July 7, 2022 / 8 Tammuz, 5782 • Parshat Chukat
Issue 725
Dedicated in loving memory of Mrs. Miriam Friedman

At G-d’s direction, the Jewish people remained encamped at the southern border of the Land of Israel for 19 years after Korach staged his rebellion against Moses. They then wandered in the desert for another 19 years, making 17 stops along the way. At the end of these 38 years, they arrived at the border of the kingdom of Edom, to the south of the Land of Israel. On the 10th of Nisan 2487, Moses’ sister Miriam died. The Jewish people’s source of water—the miraculous well that had followed them in the desert—disappeared, for it had existed only in Miriam’s merit. G-d subsequently restored it to the Jewish people in Moses’ merit.

The congregation had no water,

so they assembled against Moses and Aaron

Food nourishes the body, but the body needs water in order to absorb the nutrients in the food. Similarly, the “food” of the soul is the Torah and its “water” is the Torah’s ability to reach and influence all facets of our personalities, all types of people, and all aspects of life.

When the Jewish people’s existence was threatened in Egypt, Miriam was the one who ensured that there would be a new generation of Jews to carry on G-d’s mission. Not only did she encourage the Jewish people to continue having children, she also saved their newborns from being killed, in defiance of Pharaoh’s decree. On account of her efforts to ensure that the Torah would continue to “flow” into the next generation, the well existed in her merit.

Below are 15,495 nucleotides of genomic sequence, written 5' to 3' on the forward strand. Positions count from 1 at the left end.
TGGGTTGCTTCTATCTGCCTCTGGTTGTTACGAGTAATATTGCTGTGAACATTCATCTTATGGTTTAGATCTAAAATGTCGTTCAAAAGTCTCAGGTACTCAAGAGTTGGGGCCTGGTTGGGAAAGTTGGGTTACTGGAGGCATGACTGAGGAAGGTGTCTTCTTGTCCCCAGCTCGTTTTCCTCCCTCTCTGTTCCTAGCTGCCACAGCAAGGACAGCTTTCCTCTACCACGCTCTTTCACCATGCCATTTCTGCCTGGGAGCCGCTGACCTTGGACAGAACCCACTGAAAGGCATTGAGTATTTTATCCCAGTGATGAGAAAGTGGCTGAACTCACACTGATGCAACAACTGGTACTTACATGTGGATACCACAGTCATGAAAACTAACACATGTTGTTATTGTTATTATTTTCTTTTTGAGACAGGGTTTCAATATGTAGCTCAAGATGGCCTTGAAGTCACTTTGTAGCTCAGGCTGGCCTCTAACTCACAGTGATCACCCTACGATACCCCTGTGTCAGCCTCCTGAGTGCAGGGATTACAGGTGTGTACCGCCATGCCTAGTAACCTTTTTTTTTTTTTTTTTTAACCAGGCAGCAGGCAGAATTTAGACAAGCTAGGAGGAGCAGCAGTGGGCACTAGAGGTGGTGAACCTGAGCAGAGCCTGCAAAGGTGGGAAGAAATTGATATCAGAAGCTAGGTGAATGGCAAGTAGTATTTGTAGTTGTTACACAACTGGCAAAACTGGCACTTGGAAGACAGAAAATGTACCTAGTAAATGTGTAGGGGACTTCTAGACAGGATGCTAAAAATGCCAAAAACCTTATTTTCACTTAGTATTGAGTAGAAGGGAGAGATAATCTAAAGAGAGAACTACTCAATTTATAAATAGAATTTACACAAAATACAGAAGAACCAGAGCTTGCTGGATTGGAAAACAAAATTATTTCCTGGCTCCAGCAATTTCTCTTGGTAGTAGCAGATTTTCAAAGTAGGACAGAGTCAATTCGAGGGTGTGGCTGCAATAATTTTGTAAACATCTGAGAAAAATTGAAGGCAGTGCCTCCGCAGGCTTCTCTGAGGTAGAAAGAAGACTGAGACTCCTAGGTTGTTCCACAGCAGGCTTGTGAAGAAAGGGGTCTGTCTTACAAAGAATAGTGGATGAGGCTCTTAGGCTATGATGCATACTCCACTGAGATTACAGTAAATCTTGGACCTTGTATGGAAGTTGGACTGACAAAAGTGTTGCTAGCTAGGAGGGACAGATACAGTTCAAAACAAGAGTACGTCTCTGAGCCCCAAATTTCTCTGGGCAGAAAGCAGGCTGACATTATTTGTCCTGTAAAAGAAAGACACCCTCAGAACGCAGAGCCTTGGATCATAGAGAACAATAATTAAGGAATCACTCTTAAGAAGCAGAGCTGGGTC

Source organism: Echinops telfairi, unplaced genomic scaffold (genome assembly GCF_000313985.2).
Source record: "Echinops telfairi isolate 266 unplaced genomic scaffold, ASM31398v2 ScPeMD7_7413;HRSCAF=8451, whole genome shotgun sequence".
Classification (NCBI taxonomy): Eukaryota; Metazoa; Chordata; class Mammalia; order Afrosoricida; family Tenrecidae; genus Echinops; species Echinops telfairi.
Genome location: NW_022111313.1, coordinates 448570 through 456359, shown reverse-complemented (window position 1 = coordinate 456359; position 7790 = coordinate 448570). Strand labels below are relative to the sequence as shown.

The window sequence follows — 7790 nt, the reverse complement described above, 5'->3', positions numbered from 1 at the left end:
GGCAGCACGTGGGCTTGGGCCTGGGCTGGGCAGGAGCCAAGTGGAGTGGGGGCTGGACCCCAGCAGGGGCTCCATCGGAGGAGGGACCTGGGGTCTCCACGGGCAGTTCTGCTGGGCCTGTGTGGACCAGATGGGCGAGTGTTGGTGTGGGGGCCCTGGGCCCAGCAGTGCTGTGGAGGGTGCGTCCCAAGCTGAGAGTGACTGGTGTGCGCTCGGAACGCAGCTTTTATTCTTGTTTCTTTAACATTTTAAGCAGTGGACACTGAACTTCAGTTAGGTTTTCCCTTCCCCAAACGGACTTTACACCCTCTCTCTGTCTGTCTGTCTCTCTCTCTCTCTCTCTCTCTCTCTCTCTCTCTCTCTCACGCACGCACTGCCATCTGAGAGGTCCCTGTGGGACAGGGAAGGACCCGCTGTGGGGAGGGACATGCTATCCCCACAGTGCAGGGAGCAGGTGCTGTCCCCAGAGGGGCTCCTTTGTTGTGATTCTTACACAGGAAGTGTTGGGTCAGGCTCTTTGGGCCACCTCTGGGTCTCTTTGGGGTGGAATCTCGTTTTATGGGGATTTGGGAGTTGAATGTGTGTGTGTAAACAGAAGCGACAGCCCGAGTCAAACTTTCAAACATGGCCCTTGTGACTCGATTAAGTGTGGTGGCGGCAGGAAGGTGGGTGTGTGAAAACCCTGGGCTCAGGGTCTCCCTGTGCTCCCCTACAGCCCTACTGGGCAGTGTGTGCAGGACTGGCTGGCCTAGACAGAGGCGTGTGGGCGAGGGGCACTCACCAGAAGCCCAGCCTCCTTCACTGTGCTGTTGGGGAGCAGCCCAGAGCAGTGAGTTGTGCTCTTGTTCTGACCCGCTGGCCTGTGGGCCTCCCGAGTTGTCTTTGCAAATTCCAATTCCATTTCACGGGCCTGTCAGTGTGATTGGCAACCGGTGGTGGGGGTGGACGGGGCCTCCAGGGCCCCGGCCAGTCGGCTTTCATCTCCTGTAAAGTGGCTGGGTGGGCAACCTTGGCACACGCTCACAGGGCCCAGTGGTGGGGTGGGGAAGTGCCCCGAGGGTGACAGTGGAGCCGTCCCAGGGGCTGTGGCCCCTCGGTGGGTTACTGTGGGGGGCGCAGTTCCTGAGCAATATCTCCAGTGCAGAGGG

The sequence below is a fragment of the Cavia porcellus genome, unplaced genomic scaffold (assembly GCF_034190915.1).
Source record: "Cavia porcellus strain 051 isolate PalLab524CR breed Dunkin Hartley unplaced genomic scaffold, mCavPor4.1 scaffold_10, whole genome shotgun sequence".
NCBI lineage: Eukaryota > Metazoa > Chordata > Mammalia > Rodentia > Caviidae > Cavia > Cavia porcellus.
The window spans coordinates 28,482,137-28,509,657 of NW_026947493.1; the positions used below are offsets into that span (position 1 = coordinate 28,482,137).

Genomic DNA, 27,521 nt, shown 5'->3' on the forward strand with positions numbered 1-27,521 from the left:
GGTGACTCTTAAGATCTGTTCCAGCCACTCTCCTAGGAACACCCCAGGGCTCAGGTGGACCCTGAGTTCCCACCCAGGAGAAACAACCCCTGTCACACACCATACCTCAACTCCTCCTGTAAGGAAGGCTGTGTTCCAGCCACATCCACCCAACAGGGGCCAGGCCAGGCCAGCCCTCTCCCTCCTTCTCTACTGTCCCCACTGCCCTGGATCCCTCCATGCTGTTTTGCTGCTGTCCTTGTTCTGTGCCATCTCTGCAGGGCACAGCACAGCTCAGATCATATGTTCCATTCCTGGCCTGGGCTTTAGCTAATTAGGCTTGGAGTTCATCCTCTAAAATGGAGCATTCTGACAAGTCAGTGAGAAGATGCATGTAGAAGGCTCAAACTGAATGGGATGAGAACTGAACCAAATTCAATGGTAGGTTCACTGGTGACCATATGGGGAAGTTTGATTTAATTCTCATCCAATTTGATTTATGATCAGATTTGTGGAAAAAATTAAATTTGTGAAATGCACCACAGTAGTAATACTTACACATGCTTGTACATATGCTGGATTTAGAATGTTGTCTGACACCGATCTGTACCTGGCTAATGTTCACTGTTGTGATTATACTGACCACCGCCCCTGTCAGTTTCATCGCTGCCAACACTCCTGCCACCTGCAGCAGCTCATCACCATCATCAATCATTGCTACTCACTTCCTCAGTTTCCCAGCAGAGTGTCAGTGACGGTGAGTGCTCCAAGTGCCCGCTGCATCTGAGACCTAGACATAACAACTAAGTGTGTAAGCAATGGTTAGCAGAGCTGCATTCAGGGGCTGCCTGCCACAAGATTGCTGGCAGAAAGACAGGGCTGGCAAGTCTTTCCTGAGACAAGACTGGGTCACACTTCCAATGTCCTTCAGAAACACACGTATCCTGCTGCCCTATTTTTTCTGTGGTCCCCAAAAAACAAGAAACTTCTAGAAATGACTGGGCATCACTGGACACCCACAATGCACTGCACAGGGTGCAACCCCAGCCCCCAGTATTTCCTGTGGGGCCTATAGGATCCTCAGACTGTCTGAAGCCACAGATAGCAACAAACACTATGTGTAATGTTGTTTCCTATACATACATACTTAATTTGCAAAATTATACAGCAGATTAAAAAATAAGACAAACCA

With her passing, Moses had to assume her role. This teaches us that when other Jews are in physical or spiritual danger (thirsting either for actual water or for spiritual water—the Torah), we should come to their aid. If offering this type of assistance is not our forte, we should overlook this fact, as did Moses.

And when we selflessly help others, G-d in turn will help us with all our own needs.

—from Daily Wisdom